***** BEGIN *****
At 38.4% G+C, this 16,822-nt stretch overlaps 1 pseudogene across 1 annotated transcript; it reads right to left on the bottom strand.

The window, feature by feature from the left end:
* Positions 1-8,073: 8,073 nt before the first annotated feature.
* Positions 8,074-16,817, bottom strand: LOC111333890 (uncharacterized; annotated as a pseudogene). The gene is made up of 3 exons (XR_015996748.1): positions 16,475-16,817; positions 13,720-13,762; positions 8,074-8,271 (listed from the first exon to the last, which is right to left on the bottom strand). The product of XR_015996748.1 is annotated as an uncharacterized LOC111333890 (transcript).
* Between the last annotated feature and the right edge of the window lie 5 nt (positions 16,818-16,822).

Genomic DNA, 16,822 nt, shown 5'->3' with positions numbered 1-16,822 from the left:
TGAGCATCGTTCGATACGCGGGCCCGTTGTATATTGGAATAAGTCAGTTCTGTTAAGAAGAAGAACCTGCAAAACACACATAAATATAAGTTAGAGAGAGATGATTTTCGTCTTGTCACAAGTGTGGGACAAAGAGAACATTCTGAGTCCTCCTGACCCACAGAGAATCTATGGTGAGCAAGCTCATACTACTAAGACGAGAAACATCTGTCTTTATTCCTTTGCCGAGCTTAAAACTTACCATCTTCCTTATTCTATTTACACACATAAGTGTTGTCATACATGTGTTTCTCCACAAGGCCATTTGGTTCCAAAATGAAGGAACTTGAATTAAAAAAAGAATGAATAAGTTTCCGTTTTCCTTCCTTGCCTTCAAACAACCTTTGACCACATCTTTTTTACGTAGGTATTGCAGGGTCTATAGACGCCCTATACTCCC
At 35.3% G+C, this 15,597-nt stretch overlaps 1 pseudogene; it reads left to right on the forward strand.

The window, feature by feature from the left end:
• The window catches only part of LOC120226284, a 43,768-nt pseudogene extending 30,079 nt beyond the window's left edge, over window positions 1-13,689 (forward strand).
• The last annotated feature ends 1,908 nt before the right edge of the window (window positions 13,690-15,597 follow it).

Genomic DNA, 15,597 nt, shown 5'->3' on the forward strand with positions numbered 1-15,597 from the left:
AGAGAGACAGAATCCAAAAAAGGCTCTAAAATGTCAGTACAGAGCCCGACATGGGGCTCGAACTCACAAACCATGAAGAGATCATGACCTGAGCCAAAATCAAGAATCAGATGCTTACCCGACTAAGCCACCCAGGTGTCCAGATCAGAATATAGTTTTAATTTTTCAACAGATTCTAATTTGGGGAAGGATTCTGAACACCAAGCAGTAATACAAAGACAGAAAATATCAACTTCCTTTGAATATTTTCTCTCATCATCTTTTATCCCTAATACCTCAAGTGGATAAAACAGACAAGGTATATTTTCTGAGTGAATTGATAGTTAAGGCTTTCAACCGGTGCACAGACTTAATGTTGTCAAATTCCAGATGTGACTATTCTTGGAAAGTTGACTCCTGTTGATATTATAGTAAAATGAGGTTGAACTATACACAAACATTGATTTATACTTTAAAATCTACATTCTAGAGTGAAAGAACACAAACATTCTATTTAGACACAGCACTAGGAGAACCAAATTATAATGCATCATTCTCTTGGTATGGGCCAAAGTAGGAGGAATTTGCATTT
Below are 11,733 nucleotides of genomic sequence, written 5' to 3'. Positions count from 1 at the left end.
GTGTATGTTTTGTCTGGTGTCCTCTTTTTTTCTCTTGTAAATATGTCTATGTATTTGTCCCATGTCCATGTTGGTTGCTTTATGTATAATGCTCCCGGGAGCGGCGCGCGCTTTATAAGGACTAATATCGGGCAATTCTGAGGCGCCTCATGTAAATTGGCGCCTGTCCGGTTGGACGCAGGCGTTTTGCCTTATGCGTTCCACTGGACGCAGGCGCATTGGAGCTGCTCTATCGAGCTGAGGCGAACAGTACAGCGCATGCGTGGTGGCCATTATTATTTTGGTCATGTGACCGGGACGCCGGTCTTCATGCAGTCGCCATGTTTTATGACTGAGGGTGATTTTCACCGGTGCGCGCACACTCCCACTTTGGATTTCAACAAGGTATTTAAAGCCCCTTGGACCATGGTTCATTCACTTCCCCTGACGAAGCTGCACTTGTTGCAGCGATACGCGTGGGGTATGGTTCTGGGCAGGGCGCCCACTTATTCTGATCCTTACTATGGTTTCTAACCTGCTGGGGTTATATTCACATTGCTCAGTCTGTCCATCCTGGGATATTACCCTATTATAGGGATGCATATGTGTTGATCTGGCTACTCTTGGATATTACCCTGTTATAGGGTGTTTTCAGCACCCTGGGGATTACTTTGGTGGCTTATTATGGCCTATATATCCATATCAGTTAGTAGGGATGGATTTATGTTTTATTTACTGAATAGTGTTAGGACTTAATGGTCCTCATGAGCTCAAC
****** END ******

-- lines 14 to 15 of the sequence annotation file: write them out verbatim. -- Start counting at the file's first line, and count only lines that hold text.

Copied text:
Below are 11,733 nucleotides of genomic sequence, written 5' to 3'. Positions count from 1 at the left end.
GTGTATGTTTTGTCTGGTGTCCTCTTTTTTTCTCTTGTAAATATGTCTATGTATTTGTCCCATGTCCATGTTGGTTGCTTTATGTATAATGCTCCCGGGAGCGGCGCGCGCTTTATAAGGACTAATATCGGGCAATTCTGAGGCGCCTCATGTAAATTGGCGCCTGTCCGGTTGGACGCAGGCGTTTTGCCTTATGCGTTCCACTGGACGCAGGCGCATTGGAGCTGCTCTATCGAGCTGAGGCGAACAGTACAGCGCATGCGTGGTGGCCATTATTATTTTGGTCATGTGACCGGGACGCCGGTCTTCATGCAGTCGCCATGTTTTATGACTGAGGGTGATTTTCACCGGTGCGCGCACACTCCCACTTTGGATTTCAACAAGGTATTTAAAGCCCCTTGGACCATGGTTCATTCACTTCCCCTGACGAAGCTGCACTTGTTGCAGCGATACGCGTGGGGTATGGTTCTGGGCAGGGCGCCCACTTATTCTGATCCTTACTATGGTTTCTAACCTGCTGGGGTTATATTCACATTGCTCAGTCTGTCCATCCTGGGATATTACCCTATTATAGGGATGCATATGTGTTGATCTGGCTACTCTTGGATATTACCCTGTTATAGGGTGTTTTCAGCACCCTGGGGATTACTTTGGTGGCTTATTATGGCCTATATATCCATATCAGTTAGTAGGGATGGATTTATGTTTTATTTACTGAATAGTGTTAGGACTTAATGGTCCTCATGAGCTCAAC